Alabama’s Bachus Won’t Seek Re-Election in 2014

Representative Spencer BachusDave Martin/Associated Press Representative Spencer Bachus

Representative Spencer Bachus, the dean of Alabama’s congressional delegation, will not seek re-election in 2014.

Mr. Bachus was the top Republican on the House Financial Services Committee, a post he held for six years until 2012, including a stint as the panel’s chairman in the 112th Congress. He came under fire from conservatives for helping Democrats craft the bank bailout in 2008, then he led House Republicans as they pushed back against the Obama administration’s efforts to overhaul financial regulations after the 2008 financial crisis.

In a statement on Monday, Mr. Bachus, 65, said that his choice to leave was a family decision.

“It has been the greatest privilege imaginable to serve as the representative of the people of Alabama in the United States House of Representatives,” he said. “It is an honor that I never dreamed could have been possible for me and the words ‘thank you’ are far from adequate. But as Ecclesiastes 3 says, to everything there is a season, and I feel in my heart that now is the time for me to announce this decision and allow others to have the opportunity to serve.”

Though Mr. Bachus has stuck to a right-of-center agenda of small government and limited regulations in Congress, he also supported a pathway to citizenship for undocumented immigrants as part of a broader effort to overhaul the matrix of immigration laws. Alabama has one of the strictest immigration laws in the country; some lawmakers there have argued that it would force undocumented immigrants in the state to “deport themselves.”

Before he retires in December 2014, Mr. Bachus said he would like to see the government implement a “spending reduction plan that will put the federal government on a sensible and sustainable financial path going forward.”

Mr. Bachus was elected to his 11th term in 2012 with 71 percent of the vote, his smallest margin of victory since 1996, and the first time he had faced a Democratic challenger since 1998. A native of Birmingham, Mr. Bachus is a graduate of Auburn University and the University of Alabama law school. He served in the Alabama National Guard and owned a sawmill before entering Congress. Currently, he is the chairman of the Judiciary Subcommittee on Regulatory Reform, Commercial and Antitrust Law, and the chairman emeritus of the Financial Services panel.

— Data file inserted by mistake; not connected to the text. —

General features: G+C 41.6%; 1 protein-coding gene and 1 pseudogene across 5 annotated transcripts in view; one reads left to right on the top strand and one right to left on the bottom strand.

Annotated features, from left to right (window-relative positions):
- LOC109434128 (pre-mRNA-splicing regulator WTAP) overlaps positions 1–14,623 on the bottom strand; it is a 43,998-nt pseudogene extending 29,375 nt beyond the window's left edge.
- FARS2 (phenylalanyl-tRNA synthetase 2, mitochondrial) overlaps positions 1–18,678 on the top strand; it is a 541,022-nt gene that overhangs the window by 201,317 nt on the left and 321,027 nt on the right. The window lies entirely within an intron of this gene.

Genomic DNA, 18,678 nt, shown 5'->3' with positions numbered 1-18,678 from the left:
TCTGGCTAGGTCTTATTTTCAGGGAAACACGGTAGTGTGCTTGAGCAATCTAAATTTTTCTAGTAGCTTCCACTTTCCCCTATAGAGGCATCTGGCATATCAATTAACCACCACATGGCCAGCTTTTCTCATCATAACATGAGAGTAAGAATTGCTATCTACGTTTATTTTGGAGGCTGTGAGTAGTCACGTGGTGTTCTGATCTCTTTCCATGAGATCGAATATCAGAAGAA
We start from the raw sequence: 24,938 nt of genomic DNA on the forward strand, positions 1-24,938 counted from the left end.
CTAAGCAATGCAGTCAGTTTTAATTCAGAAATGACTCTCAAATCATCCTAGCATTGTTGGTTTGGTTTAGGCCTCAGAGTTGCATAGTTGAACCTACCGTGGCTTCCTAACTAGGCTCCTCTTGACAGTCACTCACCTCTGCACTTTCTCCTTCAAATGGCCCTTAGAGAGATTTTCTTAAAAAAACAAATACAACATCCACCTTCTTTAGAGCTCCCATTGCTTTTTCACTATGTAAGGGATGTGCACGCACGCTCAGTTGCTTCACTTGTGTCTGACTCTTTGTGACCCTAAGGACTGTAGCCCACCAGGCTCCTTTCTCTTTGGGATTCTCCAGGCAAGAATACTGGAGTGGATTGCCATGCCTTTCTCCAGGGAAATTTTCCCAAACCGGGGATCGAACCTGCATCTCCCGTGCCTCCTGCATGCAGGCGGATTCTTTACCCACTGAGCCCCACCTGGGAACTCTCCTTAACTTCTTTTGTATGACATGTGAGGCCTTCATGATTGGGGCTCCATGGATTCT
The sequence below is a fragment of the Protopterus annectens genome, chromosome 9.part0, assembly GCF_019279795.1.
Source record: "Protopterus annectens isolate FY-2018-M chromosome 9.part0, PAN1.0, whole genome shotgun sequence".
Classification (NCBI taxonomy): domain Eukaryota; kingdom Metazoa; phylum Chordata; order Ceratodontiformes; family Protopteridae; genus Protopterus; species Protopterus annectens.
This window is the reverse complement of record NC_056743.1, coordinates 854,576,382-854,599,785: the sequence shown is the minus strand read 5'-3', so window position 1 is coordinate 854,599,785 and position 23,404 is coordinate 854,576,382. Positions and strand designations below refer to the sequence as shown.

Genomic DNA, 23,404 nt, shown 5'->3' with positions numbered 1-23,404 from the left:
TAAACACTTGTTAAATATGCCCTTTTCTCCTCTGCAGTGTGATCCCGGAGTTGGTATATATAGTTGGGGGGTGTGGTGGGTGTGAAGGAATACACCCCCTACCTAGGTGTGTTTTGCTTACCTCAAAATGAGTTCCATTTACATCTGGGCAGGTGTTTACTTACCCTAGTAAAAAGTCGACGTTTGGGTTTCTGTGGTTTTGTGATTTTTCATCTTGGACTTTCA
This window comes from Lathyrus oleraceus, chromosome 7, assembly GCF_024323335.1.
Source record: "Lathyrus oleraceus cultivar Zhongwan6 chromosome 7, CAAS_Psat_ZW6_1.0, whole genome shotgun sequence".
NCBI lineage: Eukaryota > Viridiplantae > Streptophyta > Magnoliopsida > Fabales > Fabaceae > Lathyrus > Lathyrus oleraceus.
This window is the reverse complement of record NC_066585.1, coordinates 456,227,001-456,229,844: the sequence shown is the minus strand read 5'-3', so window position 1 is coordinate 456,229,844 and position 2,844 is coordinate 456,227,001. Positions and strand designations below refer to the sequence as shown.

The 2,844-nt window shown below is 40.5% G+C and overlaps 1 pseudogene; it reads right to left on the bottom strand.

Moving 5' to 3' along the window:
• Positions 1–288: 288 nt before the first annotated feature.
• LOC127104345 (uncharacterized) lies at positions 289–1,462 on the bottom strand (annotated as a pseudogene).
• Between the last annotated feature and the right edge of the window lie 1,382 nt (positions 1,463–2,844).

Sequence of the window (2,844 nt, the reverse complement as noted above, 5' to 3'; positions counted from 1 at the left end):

Shortly after Mr. Bachus became the ranking Republican on the Financial Services Committee, his inheritance of the chairmanship was endangered in 2008, when he worked with Democrats in crafting the government’s $700 Troubled Assets Relief Program, or TARP, known as the bank bailout. John A. Boehner of Ohio, then the minority leader, blocked Mr. Bachus from speaking for the G.O.P. during deliberations and replaced him with Roy Blount of Missouri to lead the Republican side of talks. The legislation passed, although Mr. Bachus called his vote for the bill against the will of his constituents a “near-death experience.” After Republicans took control of the House in 2010, Mr. Bachus’s status as a prolific fundraiser for Republicans — and support from the incoming majority leader, Eric Cantor of Virginia — helped him to overcome a challenge for the committee gavel.

While he was chairman of the financial services panel, Mr. Bachus faced an ethics investigation after a “60 Minutes” report alleged that he used insider information to make stock trades. Mr. Bachus bet on a market collapse in 2008, after receiving a briefing from Treasury Secretary Henry M. Paulson Jr. and other Bush administration officials. He denied wrongdoing and the Office of Congressional Ethics dropped its investigation in May 2012.

His decision to step down leaves an open seat in Alabama’s Sixth Congressional District, which is rated one of the most conservative congressional districts in the country by the Cook Political Report. The district includes the predominantly white middle-class suburbs of Birmingham.

Ads to Urge Obama to Reject Oil Pipeline

A new television ad scheduled for broadcast on Sunday will call on President Obama to “do the right thing” to prevent climate change by rejecting the Keystone XL pipeline.

Produced and narrated by Tom Steyer, a billionaire hedge fund manager from California, the ad is the latest attempt by his political action committee to put pressure on Mr. Obama and try to counter proponents of the pipeline.

“Mr. President, you’ve had real accomplishments when it comes to fighting climate disruption,” Mr. Steyer says in the ad, which will run on broadcast television stations in Washington on Sunday and on cable networks across the country. “Let’s do the right thing on Keystone.”

The 1,700-mile pipeline would carry crude oil from the oil sands in Alberta, Canada, to American refineries on the Gulf Coast. Proponents say the project would create jobs and help the United States reduce its dependence on oil from the Middle East.